From Alaska to Australia, from Sweden to South Africa, and from Germany to Japan, multinational ospreys make themselves at home along coasts, major rivers and lakes, building huge nests of twigs and branches piled up to form a shallow dish in the crown of a tree, on a rocky crag or a small offshore island.
In Japan, cliffs and other rocky nesting sites are common, whereas in Europe and America treetops and artificial structures such as poles and pylons are most commonly used and cliff sites are rare. Each year though, an osprey will return to its old nest, refurbishing it in the spring with new material, and using it to raise from one to five young.
ospreys in northerly regions, where waters freeze over in winter, are migratory, whereas those in milder regions with sufficient prey may be resident year-round. Here in Hokkaido, where I live, the osprey is a summer visitor, but it can be found in the rest of Japan continuously, with numbers in the south in winter swelling as birds arrive from the north and perhaps even from outside Japan.
During winter, it is not uncommon to find a half-dozen or more ospreys congregating at river mouths, bays and estuaries in Kyushu. There they loaf lazily on poles, on sea walls or nearby treetops, occasionally making forays for fish. One researcher I know, who studied ospreys wintering in Senegal, found that they only need to spend about 30 minutes a day fishing in winter — a far cry from the busy life of the osprey in summer, when it must commute up to 10 times a day between fishing grounds and nest site and also find time for a snack itself in between!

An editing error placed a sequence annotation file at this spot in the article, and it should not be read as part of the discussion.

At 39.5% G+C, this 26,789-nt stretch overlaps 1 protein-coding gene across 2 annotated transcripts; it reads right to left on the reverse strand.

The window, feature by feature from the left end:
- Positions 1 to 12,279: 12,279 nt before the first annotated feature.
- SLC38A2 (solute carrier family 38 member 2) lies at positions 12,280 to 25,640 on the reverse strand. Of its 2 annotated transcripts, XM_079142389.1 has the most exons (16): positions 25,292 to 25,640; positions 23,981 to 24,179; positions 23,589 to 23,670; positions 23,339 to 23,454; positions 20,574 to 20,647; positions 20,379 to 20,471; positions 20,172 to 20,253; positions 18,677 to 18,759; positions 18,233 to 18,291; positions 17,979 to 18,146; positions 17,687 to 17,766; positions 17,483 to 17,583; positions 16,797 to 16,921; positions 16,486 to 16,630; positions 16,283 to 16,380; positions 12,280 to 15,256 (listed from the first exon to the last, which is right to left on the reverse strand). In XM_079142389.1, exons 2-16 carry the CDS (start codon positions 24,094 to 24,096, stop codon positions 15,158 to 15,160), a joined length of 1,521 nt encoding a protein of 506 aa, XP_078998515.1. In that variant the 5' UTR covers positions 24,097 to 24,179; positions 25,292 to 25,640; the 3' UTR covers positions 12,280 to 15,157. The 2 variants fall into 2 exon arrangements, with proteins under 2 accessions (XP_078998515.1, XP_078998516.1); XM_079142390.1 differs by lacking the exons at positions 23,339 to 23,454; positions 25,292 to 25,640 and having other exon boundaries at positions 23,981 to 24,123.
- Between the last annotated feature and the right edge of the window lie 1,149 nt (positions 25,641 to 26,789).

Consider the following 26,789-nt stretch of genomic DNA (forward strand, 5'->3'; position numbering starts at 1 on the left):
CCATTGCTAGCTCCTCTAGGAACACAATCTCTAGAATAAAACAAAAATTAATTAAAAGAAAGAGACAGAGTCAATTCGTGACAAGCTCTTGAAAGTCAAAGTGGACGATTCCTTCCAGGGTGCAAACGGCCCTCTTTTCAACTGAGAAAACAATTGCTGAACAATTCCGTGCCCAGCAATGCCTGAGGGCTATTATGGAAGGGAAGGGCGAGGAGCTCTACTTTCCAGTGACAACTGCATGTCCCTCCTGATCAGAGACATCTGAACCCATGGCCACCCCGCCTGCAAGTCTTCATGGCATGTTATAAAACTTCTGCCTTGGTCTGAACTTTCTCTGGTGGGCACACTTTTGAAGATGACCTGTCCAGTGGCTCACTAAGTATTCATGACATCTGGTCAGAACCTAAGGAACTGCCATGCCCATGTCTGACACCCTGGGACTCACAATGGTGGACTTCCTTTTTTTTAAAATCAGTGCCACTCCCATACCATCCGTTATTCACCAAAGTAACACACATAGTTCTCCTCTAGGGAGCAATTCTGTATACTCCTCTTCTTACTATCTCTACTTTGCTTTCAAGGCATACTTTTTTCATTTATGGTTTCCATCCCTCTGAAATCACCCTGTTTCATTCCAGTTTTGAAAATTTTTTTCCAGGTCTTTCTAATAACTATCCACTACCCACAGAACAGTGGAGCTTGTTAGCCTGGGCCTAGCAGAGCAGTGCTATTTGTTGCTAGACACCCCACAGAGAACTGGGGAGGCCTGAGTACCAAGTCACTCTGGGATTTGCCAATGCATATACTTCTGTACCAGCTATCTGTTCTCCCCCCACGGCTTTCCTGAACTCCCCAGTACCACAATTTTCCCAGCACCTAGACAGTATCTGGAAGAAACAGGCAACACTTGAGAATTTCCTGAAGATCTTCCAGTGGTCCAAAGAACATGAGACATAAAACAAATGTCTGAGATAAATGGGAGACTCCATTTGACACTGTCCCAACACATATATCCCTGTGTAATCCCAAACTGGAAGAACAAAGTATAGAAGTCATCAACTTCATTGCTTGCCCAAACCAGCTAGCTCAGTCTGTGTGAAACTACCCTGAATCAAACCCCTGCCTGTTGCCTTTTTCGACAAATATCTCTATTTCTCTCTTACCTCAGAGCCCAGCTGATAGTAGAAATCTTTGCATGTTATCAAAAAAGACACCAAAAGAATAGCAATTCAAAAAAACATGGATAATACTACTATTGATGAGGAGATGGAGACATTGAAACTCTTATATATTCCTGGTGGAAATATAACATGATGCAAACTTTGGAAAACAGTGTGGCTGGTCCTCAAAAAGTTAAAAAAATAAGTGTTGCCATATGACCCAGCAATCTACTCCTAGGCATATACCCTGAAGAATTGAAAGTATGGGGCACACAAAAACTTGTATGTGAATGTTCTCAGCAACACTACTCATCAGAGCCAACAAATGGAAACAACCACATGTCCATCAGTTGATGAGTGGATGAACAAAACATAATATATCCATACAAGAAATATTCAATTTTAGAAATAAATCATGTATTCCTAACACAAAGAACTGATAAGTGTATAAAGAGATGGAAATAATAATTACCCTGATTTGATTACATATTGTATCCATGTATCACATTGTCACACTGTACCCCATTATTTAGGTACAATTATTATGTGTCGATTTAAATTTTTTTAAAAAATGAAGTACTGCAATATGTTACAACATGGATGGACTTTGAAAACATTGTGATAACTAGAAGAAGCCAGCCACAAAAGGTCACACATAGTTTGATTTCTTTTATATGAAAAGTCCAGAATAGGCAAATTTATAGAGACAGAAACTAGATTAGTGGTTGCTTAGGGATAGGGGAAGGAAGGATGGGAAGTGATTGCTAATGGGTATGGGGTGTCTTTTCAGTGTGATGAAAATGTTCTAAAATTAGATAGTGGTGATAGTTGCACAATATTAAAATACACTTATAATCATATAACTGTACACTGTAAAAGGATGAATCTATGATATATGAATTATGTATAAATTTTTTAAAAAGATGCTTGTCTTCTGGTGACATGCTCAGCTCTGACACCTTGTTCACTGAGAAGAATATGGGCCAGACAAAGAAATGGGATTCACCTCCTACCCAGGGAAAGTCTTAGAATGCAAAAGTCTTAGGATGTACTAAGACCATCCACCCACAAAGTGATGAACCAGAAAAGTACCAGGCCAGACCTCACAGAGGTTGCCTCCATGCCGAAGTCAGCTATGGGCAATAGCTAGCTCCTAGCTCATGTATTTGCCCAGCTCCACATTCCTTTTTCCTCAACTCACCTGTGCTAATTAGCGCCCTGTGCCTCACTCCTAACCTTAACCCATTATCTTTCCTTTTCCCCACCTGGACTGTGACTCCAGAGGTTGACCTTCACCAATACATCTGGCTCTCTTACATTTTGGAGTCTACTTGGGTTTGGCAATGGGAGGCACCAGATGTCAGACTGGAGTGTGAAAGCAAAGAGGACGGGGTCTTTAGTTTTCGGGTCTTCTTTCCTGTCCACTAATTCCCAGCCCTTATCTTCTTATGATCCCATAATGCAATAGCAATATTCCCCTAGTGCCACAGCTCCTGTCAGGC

Mark Brazil is a naturalist and author with a fascination for life in all its forms and the questions that it raises. He leads naturalists around the world for Zegrahm and Eco-Expeditions. His first book, “A Birdwatcher’s Guide to Japan,” is now out of print, and highly collectible, but he has some mint-condition signed copies available for sale. Anyone interested in a personally dedicated copy should contact him by e-mail at firstname.lastname@example.org